Julie in fourth gradeOnce upon a time (1968) in a land far, far away (Glendale, CA) a little seven-year-old girl (that would be me) began taking piano lessons.

The lessons were very stressful at first because there was just so much to remember at once! Learning to read the notes on the page, and then to play the right key with the correct hand with the proper finger at the specified time…. Whew! That is pretty overwhelming for anyone. But especially for a kid.

It was hard for me, and I struggled. And because it was hard, it was not much fun. Now, I don’t care if you are 7 or 70, if something is not enjoyable, you do not want to do it any more than you have to. So I didn’t.

Week after week I went to my lessons and tested the patience of my piano teacher to its fullest. I do not remember how long it took me to finally make it through to the end of the Leila Fletcher Piano Course Book One, but I would not be surprised at all if I had won the All-Time-Slowest-Learner Award for my pitiful effort.

But then, something amazing began to happen. I actually got better! All those lessons finally started to sink in and in a few years I was able to have lots of fun when I played. My mom would get the music for songs that were popular at the time – songs by Simon and Garfunkel, Carole King,The Carpenters, etc. – and, after a bit of practice, I could play them well.  I could even show off a little and play Beethoven’s "Fur Elise" (the easy part!) for my friends.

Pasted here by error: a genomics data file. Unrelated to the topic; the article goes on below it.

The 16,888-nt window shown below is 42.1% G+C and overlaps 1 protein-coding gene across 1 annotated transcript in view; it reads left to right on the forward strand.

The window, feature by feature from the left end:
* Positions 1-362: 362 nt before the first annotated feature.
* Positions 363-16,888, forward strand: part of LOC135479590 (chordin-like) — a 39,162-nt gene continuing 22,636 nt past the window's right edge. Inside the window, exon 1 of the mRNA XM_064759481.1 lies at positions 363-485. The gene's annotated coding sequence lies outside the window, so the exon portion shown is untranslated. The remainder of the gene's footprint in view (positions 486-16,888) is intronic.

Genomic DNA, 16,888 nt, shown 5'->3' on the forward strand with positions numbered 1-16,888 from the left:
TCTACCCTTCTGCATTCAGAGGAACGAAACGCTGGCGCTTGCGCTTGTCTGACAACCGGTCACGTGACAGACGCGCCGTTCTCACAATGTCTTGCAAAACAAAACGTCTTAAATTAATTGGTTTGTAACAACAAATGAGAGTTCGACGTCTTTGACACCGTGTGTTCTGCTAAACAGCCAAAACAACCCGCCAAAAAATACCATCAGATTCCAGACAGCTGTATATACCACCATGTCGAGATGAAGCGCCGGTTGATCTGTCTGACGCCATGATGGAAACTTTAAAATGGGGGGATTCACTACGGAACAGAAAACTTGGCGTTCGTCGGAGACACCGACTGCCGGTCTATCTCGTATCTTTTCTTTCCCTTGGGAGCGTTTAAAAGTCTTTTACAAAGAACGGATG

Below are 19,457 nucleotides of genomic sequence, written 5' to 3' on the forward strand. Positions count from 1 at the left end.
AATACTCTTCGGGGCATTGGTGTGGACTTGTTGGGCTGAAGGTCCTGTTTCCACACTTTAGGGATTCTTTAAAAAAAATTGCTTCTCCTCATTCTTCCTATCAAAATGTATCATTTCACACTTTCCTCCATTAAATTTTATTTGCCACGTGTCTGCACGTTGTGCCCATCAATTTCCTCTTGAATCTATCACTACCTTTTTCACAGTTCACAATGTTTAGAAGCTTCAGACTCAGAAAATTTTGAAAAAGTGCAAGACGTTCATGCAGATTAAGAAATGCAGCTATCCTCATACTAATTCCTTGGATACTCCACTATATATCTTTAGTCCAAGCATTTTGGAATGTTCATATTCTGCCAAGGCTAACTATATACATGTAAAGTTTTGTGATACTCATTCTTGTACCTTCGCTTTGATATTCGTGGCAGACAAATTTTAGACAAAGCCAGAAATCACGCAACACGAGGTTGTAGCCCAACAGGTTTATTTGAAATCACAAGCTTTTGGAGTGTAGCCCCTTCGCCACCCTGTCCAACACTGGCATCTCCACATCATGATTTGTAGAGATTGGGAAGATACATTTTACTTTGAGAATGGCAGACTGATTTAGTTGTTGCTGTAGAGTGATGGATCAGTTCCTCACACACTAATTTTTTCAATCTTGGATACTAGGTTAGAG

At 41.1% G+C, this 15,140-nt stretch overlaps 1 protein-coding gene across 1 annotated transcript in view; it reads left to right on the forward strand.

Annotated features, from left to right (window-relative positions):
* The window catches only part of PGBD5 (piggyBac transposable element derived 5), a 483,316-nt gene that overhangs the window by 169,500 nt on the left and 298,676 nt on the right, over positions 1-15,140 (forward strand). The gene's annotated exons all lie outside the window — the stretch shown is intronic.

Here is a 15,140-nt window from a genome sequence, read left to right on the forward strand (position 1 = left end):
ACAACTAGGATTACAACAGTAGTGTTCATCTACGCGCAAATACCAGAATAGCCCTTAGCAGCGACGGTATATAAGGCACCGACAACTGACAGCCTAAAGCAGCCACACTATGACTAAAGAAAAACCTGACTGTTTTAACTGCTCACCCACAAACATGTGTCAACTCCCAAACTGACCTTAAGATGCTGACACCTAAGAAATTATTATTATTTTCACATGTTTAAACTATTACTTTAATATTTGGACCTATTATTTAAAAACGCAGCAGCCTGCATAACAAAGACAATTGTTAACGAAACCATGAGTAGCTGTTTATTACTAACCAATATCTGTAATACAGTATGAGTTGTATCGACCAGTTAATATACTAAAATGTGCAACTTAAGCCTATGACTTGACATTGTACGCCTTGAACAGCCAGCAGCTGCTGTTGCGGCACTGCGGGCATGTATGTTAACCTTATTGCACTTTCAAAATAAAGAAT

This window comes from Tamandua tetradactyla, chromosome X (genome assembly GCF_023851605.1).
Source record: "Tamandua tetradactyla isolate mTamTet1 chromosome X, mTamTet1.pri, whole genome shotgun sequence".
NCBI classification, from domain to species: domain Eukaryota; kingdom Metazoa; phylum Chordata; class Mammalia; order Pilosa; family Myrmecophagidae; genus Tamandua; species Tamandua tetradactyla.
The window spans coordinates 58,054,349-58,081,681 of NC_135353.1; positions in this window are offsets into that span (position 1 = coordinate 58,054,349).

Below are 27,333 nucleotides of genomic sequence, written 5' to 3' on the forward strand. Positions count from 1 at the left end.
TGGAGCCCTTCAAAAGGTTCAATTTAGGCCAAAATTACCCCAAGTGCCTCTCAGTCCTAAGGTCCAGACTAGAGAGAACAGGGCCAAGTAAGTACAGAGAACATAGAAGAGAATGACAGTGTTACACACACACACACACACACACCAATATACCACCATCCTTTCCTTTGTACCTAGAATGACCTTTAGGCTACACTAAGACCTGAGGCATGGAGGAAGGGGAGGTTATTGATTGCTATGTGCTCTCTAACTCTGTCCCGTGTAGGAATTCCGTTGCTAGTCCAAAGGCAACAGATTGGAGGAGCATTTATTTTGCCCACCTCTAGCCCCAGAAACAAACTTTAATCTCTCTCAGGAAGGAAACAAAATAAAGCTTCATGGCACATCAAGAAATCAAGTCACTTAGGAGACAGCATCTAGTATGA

For me, those early years marked the beginning of a lifetime of musical enjoyment. There is something magical about being able to make music – even  music as simple as clapping out a catchy beat or playing a fun and easy "Heart and Soul" or "Chopsticks" duet with a friend.

My goal as a teacher is to make my piano lessons as fun as possible as early as possible.  It is all about the kids and being creative in the ways that I teach so that they do not feel pressured to perform or to get things exactly right all the time. That is not reality! Kids respond to patient, relaxed guidance, and if there is any yelling to be done, the words should be things like, "Great job!" and "I am so proud of you!"

I love teaching kids, and if I do my job well, they will enjoy learning and always look forward to their lessons. 

I hope you have enjoyed reading about my musical beginnings- there is more to come in My Piano Lessons, Part II

pink pianoWritten by Julie Chapman - principal piano instructor for Piano Lessons with Julie.
Piano Lessons with Julie provides affordable piano instruction for kids of all ages and is convenient to Woodstock Georgia and North Atlanta Georgia. You can find piano lesson rates and directions to piano teacher's home by clicking the links or just visiting the website - www.pianolessonswoodstock.com

Pin It on Pinterest

Share This